Forever Young

If February 29th were your birthday you would age one year for every four that passes. No, not really.

Forecast was for clear skies and I almost traveled to my dark site. Good thing I didn’t as clouds came in. Skies were generally clear from my observatory this Friday night so I tried to capture Comet 17/P Holmes close to the California Nebula. Click here or the image to the right for a larger version.

I was inspired to try this after reading Chris Schur’s post in Canon Digital Astro forum, and seeing Dave Kodamas fine picture of the comet from early in February. This target would have been perfect from the Flint Hills as the western skies there are free of any significant light pollution. That is not the case from my rural observatory.

Fridays high moisture and intermittent thin clouds complicated capturing this image. IRIS did a pretty decent job removing the light pollution gradient. That was after I threw away a dozen sub-exposures that had the worst of the clouds in them.

The comet is pretty faint now compared to a few months ago.

Forever young, I want to be forever young,
Do you really want to live forever?
Forever forever,

M78 From The Flint Hills

New image: M78 Reflection Nebula in Orion

I wrote a few weeks ago about my last trip to the Flint Hills and here is the final result. I am amazed at the detail in and around M78. The complexity of this area was apparent when I first started processing the image. The whole area is awash with dust and glowing gas, click the image to see . The upper right corner of the photograph contains a small piece of Barnards loop, which is visible in my old film photo of Orion (I really need to get some newer wide angle shots online!).

Honestly I am not completely pleased with my final image. I think there is room for improvement after looking at my M45 and B33, especially in reducing the noise level. I stretched this image as much as possible to highlight the intricacies of the region which tended to bring up the noise level. I also had to discard nine sub-exposures that were noticeably worse than the majority for one reason or another. Resizing the image from the full size composition (2066 x 3224 pixels) seems to highlight an old problem: banding noise. In retrospect I was not dithering as well as I could have either night. I’m my own worst critic.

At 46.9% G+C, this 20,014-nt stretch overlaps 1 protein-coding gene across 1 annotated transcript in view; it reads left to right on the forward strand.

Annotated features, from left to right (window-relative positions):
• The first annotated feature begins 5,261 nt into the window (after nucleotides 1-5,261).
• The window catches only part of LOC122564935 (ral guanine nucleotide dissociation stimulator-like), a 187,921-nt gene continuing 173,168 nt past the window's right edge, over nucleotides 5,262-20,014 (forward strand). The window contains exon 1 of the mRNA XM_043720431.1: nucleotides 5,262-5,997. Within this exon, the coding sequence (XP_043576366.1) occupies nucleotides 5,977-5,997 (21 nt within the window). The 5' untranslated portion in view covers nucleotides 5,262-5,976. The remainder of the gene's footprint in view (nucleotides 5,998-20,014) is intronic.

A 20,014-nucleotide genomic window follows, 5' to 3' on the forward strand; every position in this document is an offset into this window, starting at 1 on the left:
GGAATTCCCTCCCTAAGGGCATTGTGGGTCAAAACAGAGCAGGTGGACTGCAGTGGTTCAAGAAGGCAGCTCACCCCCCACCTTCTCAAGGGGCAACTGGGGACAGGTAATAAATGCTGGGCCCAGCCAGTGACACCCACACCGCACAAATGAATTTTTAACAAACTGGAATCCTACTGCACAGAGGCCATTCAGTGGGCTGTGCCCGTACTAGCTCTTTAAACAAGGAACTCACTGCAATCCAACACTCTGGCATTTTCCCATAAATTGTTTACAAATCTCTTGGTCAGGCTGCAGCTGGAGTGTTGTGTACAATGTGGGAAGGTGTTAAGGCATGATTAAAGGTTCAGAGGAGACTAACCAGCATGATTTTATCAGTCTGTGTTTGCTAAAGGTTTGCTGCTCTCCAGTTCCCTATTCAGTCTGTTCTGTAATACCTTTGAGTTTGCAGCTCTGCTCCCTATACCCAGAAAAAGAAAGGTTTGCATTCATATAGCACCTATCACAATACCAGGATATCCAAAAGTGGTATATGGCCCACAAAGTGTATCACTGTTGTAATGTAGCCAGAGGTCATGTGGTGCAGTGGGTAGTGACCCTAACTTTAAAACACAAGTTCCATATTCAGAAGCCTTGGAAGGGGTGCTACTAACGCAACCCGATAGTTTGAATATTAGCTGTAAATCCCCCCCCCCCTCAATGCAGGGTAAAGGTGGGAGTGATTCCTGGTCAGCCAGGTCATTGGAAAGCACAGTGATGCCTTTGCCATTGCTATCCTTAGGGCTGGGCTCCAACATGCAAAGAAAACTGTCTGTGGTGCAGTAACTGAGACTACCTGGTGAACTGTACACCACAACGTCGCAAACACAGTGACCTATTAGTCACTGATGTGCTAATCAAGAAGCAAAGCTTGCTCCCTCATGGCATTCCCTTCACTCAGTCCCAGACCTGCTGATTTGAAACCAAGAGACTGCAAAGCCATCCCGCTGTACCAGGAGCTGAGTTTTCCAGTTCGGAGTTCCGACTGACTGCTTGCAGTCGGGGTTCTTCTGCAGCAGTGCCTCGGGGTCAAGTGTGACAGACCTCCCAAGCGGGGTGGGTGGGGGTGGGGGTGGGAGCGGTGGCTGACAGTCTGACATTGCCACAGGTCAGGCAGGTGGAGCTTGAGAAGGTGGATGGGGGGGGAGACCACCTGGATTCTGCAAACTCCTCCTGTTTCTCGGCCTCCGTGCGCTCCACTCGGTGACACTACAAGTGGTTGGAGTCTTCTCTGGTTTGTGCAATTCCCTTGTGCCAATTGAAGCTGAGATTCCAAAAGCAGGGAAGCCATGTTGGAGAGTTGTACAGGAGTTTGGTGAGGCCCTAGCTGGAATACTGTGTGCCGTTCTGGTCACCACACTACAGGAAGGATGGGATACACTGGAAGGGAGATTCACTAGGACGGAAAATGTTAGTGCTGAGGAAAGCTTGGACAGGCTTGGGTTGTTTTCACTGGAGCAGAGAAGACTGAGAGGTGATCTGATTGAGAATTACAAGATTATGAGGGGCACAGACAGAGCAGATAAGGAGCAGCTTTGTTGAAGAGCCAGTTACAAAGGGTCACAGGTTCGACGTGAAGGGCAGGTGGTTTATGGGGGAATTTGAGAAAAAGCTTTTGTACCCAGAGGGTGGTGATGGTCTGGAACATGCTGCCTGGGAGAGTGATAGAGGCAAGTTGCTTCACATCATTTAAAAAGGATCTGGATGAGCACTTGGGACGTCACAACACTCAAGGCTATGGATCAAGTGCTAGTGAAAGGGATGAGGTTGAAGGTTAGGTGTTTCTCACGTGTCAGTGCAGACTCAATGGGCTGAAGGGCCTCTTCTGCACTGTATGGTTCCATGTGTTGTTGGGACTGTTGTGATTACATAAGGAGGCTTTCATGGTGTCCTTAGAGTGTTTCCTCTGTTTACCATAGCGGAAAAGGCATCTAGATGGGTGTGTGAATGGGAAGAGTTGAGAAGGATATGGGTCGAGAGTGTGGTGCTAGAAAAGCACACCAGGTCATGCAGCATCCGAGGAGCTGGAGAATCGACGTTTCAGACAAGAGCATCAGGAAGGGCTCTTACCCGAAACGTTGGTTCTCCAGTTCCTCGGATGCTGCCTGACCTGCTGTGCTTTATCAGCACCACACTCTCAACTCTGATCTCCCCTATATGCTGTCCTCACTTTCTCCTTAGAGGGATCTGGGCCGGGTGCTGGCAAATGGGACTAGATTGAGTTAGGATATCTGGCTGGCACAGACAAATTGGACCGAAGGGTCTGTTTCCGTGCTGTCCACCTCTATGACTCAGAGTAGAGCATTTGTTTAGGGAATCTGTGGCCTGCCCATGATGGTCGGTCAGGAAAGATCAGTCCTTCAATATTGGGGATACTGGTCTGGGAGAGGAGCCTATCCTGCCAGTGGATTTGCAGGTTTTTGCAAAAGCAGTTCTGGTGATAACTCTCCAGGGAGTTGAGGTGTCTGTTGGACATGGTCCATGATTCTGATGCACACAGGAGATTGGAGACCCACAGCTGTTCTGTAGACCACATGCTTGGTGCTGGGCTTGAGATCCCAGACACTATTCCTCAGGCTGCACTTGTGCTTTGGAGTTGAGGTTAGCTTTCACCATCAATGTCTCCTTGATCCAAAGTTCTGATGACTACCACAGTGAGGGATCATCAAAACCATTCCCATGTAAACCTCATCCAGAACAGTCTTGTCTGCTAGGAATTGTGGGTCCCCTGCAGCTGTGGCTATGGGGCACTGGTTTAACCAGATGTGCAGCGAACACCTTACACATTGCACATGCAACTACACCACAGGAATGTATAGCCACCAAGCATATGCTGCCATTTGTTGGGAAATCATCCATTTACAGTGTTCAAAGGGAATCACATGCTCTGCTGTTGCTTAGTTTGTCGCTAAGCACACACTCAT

To get it where I want it this image will require more sub-exposures. Time is running out for the winter constellations so perhaps later this year.

Incidentally I have updated my online images of M45. I noticed the other day that the images here were several revisions behind what I had on my computer. Fixed.

Mother Nature Scores Trifecta

First the Geminid meteor shower was clouded over in December, then the Quadrantids meteor shower was cloudy in January. To complete her trifecta mother nature clouded out my view of the February total eclipse of the moon.

It was apparent early in the week that my chance to photograph, let alone see the eclipse was in jeopardy. The weather models had been close to reality for the past days so the upcoming forecast of clouds was not good. Then we got blasted with a strong cold front Wednesday that made me rethink going any distance for this event. My north Missouri dark site had snow on the ground, daytime high of 8 degrees F and a forecast low of 1 degree. Not doing that.

Yet on Wednesday evening things looked possible. To the left is the infrared satelite image showing the approaching front and clouds around 18:00. I thought it would stay relatively clear for awhile. I witnessed the start of the eclipse and marveled at how the Earths shadow was dramatically dimming the full moons glare. Then in came the clouds, just before the complete eclipse started.